Acts of state violence, and repeated official denials, drove some Northern Irish Catholics to armed resistance. But not everyone in west Belfast supported the IRA’s methods. By Ian Cobain. Help support our independent journalism at theguardian.com/longreadpod
We are raiding the Audio Long Reads archives and bringing you some classic pieces from years past, with new introductions from the authors. This week: The social network had a grand plan to connect millions of Indians to the internet. Here’s how it all went wrong. By Rahul Bhatia. Help support our independent journalism at theguardian.com/longreadpod
After being offered a prestigious international literary residency, Nkiacha Atemnkeng was excited for his first visit to the US – until he turned up at the embassy for his interview. Help support our independent journalism at theguardian.com/longreadpod
In the 1930s, thousands of men and women around the world enlisted to fight fascism in Spain. Many survivors went on to play a key role in the fight against the Nazis – but, in some cases, later became powerful servants of brutal regimes. By Giles Tremlett. Help support our independent journalism at theguardian.com/longreadpod
We are raiding the Audio Long Reads archives and bringing you some classic pieces from years past, with new introductions from the authors. This week: For 25 years, invoking this vague and ever-shifting nemesis has been a favourite tactic of the right – and Donald Trump’s victory is its greatest triumph. By Moira Weigel. Help support our independent journalism at theguardian.com/longreadpod
Many of the perpetrators have been jailed for their crimes. Now a number of survivors and their families claim that officials at Celtic knew about the sexual abuse and did nothing. By Henry McDonald. Help support our independent journalism at theguardian.com/longreadpod
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Comments (67)

Sepehr Soleyman Fallah

If only the quality was as before....

Nov 9th
Reply

little boxes

Oh the irony. this episode was interrupted by an advert... for Asda.

Sep 26th
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Top Clean

Thanks for the good "article" / episode on how we treat pets and animals. i like this in the wild.!. https://m.youtube.com/watch?v=AicEBRYFTeI https://m.youtube.com/watch?v=SzIb10D_5Rw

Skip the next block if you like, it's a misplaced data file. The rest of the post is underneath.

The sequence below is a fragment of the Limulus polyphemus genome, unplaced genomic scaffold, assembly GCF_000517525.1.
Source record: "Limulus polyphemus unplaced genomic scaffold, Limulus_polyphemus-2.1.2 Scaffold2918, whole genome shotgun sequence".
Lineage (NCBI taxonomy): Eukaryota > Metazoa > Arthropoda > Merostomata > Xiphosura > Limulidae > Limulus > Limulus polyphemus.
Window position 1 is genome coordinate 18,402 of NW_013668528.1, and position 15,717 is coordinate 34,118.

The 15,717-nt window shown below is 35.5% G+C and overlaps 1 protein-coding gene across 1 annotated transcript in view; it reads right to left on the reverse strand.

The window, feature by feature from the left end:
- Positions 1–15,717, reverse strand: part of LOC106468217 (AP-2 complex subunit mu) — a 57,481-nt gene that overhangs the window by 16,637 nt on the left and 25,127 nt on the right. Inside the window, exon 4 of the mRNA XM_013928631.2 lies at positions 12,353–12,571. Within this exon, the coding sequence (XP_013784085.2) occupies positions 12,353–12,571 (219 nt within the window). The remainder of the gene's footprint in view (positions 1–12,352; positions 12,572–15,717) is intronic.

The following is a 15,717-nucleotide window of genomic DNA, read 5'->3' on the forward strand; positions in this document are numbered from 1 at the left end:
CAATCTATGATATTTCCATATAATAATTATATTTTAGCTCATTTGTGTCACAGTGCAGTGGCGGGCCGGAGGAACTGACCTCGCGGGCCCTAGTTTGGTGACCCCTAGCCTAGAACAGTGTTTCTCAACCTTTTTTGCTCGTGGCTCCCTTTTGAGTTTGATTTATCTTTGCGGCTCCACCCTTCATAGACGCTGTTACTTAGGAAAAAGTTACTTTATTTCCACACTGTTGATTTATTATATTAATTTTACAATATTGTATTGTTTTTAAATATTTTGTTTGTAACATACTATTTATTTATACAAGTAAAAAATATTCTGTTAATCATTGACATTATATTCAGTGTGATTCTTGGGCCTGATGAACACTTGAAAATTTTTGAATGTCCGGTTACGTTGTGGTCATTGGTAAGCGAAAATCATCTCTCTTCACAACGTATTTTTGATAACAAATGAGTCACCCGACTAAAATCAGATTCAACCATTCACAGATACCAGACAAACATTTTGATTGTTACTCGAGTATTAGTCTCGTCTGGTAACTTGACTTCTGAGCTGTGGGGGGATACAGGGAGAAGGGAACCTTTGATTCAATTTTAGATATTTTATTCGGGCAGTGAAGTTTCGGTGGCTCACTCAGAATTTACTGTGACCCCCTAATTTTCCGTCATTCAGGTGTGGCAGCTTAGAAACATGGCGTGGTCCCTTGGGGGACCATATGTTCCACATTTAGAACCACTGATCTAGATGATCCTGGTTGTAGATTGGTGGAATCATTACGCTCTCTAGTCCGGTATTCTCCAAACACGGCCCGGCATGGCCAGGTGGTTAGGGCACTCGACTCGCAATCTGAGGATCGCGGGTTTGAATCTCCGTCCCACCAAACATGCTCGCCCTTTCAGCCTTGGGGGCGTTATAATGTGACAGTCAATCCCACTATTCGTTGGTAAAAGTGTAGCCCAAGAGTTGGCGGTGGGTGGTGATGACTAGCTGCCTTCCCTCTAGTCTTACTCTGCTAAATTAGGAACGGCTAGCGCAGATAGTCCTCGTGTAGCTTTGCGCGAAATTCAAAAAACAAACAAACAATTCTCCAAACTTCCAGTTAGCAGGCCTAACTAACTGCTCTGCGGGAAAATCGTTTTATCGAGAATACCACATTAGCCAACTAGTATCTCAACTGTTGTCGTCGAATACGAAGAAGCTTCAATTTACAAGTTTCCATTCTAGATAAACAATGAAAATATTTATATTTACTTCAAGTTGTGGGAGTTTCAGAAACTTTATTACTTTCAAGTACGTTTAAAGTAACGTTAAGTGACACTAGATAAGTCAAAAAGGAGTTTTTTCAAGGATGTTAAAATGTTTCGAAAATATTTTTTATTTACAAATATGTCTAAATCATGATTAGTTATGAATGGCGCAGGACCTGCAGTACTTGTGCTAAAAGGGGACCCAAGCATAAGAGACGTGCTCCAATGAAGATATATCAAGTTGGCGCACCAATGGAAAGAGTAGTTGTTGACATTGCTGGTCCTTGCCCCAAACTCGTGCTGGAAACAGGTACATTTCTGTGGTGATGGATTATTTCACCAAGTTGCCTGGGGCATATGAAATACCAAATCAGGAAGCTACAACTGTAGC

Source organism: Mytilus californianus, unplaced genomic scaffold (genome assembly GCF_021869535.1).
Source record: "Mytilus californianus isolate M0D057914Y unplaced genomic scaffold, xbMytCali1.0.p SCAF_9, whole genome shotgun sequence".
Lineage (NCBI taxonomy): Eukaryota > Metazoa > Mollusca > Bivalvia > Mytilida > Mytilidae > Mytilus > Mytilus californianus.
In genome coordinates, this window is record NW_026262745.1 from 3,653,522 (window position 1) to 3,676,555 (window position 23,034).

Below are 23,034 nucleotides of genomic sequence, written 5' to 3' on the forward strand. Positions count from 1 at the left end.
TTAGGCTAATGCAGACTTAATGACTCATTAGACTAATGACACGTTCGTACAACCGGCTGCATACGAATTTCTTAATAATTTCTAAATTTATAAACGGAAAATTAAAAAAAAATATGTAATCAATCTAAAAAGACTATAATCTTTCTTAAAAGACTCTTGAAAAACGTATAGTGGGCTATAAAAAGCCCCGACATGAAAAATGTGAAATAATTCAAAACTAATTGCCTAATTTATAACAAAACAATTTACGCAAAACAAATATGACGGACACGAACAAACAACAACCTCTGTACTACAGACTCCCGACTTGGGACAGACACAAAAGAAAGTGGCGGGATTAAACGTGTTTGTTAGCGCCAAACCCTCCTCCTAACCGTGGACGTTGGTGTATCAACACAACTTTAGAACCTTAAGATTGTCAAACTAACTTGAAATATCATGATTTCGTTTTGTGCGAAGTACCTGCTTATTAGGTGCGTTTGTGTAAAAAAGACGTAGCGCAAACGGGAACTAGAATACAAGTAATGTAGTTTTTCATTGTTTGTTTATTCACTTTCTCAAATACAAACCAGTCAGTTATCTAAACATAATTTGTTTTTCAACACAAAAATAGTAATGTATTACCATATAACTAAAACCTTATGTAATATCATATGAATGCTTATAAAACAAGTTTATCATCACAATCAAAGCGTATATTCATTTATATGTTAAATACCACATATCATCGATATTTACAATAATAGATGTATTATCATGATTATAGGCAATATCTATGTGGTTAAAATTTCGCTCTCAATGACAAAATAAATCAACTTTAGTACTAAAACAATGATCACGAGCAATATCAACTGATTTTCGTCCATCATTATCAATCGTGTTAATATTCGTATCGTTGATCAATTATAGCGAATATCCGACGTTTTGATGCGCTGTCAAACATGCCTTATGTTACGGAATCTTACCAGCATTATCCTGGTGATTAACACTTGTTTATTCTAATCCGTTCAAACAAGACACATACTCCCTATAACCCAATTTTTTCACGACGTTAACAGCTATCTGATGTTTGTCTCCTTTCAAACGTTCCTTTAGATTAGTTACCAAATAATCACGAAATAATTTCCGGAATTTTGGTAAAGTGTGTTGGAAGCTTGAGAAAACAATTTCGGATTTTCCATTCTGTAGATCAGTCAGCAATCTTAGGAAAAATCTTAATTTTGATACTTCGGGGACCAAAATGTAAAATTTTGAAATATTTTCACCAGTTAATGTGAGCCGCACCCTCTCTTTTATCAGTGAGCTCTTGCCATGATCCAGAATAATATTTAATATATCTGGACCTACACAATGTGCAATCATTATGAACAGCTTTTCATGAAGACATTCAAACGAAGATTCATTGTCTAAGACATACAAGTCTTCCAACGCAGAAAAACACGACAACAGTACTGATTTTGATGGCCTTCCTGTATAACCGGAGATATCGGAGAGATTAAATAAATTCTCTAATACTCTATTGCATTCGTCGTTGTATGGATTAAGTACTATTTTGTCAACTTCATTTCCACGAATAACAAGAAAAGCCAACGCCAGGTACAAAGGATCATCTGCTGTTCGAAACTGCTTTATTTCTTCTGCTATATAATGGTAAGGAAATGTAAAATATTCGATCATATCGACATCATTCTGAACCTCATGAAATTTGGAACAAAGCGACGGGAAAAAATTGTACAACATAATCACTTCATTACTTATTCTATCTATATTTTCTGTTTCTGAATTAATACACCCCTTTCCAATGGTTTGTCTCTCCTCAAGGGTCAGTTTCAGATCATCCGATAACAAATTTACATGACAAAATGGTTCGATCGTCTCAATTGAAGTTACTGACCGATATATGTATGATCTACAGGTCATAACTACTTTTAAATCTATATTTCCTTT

Sep 19th
Reply (1)

Bruno Vieira Pereira

Fortunately, as a result of this pandemic, more and more people are recognising the vital role which those who work in ICU play and also, the importance of their job in order to save as many lives as possible.

Aug 18th
Reply (1)

Top Clean

I think the kids in cages deserve more attention, care and there parents. In the long-term view they can be like any normal person with care, if not they can be damaged for life, with a lifetime of suffering. https://www.hrw.org/news/2019/07/11/written-testimony-kids-cages-inhumane-treatment-border

Aug 7th
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Top Clean

During his first State of the Union address, President Donald Trump vowed to keep the Guantanamo Bay detention center open – a move that starkly contrasts the plans of his predecessor. ... Since its opening 16 years ago, the Guantanamo Bay detention center in Cuba has imprisoned nearly 800 people. It has been decried by critics on both sides of the aisle who say the prisoners – alleged terrorists and people with suspected ties to terrorist organizations – suffer from human rights violations within its walls. https://www.hrw.org/news/2020/02/13/guantanamos-ugly-taint-us-diplomacy Definition of gestapo: a secret-police organization employing underhanded and terrorist methods against persons suspected of disloyalty. See, e.g., the Trump/Barr activities in Poland - sorry in Portland. ... And the slavery is still here in the U.S. disguise as the profitable state, federal and private Prison's, where prisoners they work for less so they make outside free working people being a obsolete workforces. ... And yes perhaps one reason detainees are not being released is that over 70 percent of detainees are held in private, for-profit facilities⁠. Two of the largest of those, GEO Group and CoreCivic (Corrections Corporation of America). Despite their failure to provide safe conditions for detainees, the GEO earned $2.3 billion in 2018, mostly from U.S. government contracts, which is more than any other ICE contractor. AmeriKKKa and Canada have the most people incarceration in the world. https://allthatsinteresting.com/private-prisons-us-stats ... We see that Profit is the main game here. Then ask yourself how, during a global pandemic, in the worst economy since the Great Depression, with 45.5 million Americans filing for unemployment, the total net worth of U.S. billionaires has climbed from $2.9 trillion to $3.5 trillion. And a Trillion is freaking BIG.!. https://www.thecalculatorsite.com/images/articles/20170628-trillion-dollars-in 1 million seconds equal 11 and 1/2 days. 1 billion seconds equal 31 and 3/4 years. 1 trillion seconds equal 31,710 years. GOP is Greedy Oppressive Predators! But thanks for a good episode and podcast. 🌟🌟🌟🌟🌟